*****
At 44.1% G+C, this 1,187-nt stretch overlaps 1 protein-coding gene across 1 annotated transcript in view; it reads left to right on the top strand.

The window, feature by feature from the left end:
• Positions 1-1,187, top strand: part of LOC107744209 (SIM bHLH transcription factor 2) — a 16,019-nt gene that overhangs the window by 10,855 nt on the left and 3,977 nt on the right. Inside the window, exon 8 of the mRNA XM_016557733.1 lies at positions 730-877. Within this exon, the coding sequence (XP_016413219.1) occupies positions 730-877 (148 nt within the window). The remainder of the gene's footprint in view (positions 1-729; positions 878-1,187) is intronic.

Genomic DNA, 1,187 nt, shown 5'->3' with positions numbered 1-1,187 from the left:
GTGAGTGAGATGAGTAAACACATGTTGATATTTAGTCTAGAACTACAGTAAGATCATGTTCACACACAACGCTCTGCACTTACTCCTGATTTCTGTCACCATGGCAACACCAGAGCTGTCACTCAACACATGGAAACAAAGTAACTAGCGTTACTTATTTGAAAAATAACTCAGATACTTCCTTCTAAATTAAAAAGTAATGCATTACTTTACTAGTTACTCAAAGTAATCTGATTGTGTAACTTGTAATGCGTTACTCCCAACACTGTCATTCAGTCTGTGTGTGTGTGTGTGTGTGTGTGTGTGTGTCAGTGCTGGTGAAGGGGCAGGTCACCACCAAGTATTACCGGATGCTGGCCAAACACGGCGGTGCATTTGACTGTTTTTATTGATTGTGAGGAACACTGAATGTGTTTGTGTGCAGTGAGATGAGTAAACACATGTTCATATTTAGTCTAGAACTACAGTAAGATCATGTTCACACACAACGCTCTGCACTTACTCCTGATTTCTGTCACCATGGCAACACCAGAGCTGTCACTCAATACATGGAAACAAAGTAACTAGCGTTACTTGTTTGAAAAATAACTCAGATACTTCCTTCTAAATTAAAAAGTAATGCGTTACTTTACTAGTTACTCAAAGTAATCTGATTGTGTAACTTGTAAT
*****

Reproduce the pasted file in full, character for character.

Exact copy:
At 44.1% G+C, this 1,187-nt stretch overlaps 1 protein-coding gene across 1 annotated transcript in view; it reads left to right on the top strand.

The window, feature by feature from the left end:
• Positions 1-1,187, top strand: part of LOC107744209 (SIM bHLH transcription factor 2) — a 16,019-nt gene that overhangs the window by 10,855 nt on the left and 3,977 nt on the right. Inside the window, exon 8 of the mRNA XM_016557733.1 lies at positions 730-877. Within this exon, the coding sequence (XP_016413219.1) occupies positions 730-877 (148 nt within the window). The remainder of the gene's footprint in view (positions 1-729; positions 878-1,187) is intronic.

Genomic DNA, 1,187 nt, shown 5'->3' with positions numbered 1-1,187 from the left:
GTGAGTGAGATGAGTAAACACATGTTGATATTTAGTCTAGAACTACAGTAAGATCATGTTCACACACAACGCTCTGCACTTACTCCTGATTTCTGTCACCATGGCAACACCAGAGCTGTCACTCAACACATGGAAACAAAGTAACTAGCGTTACTTATTTGAAAAATAACTCAGATACTTCCTTCTAAATTAAAAAGTAATGCATTACTTTACTAGTTACTCAAAGTAATCTGATTGTGTAACTTGTAATGCGTTACTCCCAACACTGTCATTCAGTCTGTGTGTGTGTGTGTGTGTGTGTGTGTGTGTCAGTGCTGGTGAAGGGGCAGGTCACCACCAAGTATTACCGGATGCTGGCCAAACACGGCGGTGCATTTGACTGTTTTTATTGATTGTGAGGAACACTGAATGTGTTTGTGTGCAGTGAGATGAGTAAACACATGTTCATATTTAGTCTAGAACTACAGTAAGATCATGTTCACACACAACGCTCTGCACTTACTCCTGATTTCTGTCACCATGGCAACACCAGAGCTGTCACTCAATACATGGAAACAAAGTAACTAGCGTTACTTGTTTGAAAAATAACTCAGATACTTCCTTCTAAATTAAAAAGTAATGCGTTACTTTACTAGTTACTCAAAGTAATCTGATTGTGTAACTTGTAAT